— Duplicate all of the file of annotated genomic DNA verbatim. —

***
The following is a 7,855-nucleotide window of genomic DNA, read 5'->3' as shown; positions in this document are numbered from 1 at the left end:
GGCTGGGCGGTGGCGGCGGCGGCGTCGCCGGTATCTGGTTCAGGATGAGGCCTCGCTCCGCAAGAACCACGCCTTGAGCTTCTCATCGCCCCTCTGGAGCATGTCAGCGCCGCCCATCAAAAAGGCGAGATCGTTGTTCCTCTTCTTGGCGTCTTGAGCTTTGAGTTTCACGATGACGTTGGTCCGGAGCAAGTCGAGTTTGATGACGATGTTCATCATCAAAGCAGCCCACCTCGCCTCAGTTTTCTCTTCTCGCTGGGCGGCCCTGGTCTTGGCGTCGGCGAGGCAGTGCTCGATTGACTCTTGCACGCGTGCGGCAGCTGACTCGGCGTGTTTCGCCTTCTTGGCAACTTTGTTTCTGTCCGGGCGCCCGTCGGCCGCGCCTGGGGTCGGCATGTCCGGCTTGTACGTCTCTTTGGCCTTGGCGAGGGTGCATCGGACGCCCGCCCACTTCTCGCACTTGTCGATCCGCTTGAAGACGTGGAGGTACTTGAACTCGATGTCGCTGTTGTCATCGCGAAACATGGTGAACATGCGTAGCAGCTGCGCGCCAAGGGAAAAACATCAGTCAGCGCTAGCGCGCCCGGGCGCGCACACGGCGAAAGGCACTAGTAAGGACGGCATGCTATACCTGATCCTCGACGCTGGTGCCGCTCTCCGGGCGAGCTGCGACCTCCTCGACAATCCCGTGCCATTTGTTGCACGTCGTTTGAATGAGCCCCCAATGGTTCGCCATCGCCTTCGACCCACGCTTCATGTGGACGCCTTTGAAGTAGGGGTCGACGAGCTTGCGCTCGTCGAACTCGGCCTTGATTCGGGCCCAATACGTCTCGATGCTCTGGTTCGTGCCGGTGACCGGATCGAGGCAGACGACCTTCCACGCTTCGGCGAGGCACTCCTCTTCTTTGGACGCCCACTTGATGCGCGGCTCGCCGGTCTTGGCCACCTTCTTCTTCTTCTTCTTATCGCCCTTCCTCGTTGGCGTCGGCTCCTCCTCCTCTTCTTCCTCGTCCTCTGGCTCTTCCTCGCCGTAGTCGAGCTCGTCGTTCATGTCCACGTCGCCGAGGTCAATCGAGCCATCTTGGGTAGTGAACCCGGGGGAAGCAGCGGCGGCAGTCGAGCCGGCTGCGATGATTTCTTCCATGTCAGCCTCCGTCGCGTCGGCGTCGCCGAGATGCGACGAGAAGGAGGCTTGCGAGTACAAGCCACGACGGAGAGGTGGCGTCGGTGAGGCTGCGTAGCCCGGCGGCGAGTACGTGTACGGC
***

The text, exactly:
The following is a 7,855-nucleotide window of genomic DNA, read 5'->3' as shown; positions in this document are numbered from 1 at the left end:
GGCTGGGCGGTGGCGGCGGCGGCGTCGCCGGTATCTGGTTCAGGATGAGGCCTCGCTCCGCAAGAACCACGCCTTGAGCTTCTCATCGCCCCTCTGGAGCATGTCAGCGCCGCCCATCAAAAAGGCGAGATCGTTGTTCCTCTTCTTGGCGTCTTGAGCTTTGAGTTTCACGATGACGTTGGTCCGGAGCAAGTCGAGTTTGATGACGATGTTCATCATCAAAGCAGCCCACCTCGCCTCAGTTTTCTCTTCTCGCTGGGCGGCCCTGGTCTTGGCGTCGGCGAGGCAGTGCTCGATTGACTCTTGCACGCGTGCGGCAGCTGACTCGGCGTGTTTCGCCTTCTTGGCAACTTTGTTTCTGTCCGGGCGCCCGTCGGCCGCGCCTGGGGTCGGCATGTCCGGCTTGTACGTCTCTTTGGCCTTGGCGAGGGTGCATCGGACGCCCGCCCACTTCTCGCACTTGTCGATCCGCTTGAAGACGTGGAGGTACTTGAACTCGATGTCGCTGTTGTCATCGCGAAACATGGTGAACATGCGTAGCAGCTGCGCGCCAAGGGAAAAACATCAGTCAGCGCTAGCGCGCCCGGGCGCGCACACGGCGAAAGGCACTAGTAAGGACGGCATGCTATACCTGATCCTCGACGCTGGTGCCGCTCTCCGGGCGAGCTGCGACCTCCTCGACAATCCCGTGCCATTTGTTGCACGTCGTTTGAATGAGCCCCCAATGGTTCGCCATCGCCTTCGACCCACGCTTCATGTGGACGCCTTTGAAGTAGGGGTCGACGAGCTTGCGCTCGTCGAACTCGGCCTTGATTCGGGCCCAATACGTCTCGATGCTCTGGTTCGTGCCGGTGACCGGATCGAGGCAGACGACCTTCCACGCTTCGGCGAGGCACTCCTCTTCTTTGGACGCCCACTTGATGCGCGGCTCGCCGGTCTTGGCCACCTTCTTCTTCTTCTTCTTATCGCCCTTCCTCGTTGGCGTCGGCTCCTCCTCCTCTTCTTCCTCGTCCTCTGGCTCTTCCTCGCCGTAGTCGAGCTCGTCGTTCATGTCCACGTCGCCGAGGTCAATCGAGCCATCTTGGGTAGTGAACCCGGGGGAAGCAGCGGCGGCAGTCGAGCCGGCTGCGATGATTTCTTCCATGTCAGCCTCCGTCGCGTCGGCGTCGCCGAGATGCGACGAGAAGGAGGCTTGCGAGTACAAGCCACGACGGAGAGGTGGCGTCGGTGAGGCTGCGTAGCCCGGCGGCGAGTACGTGTACGGC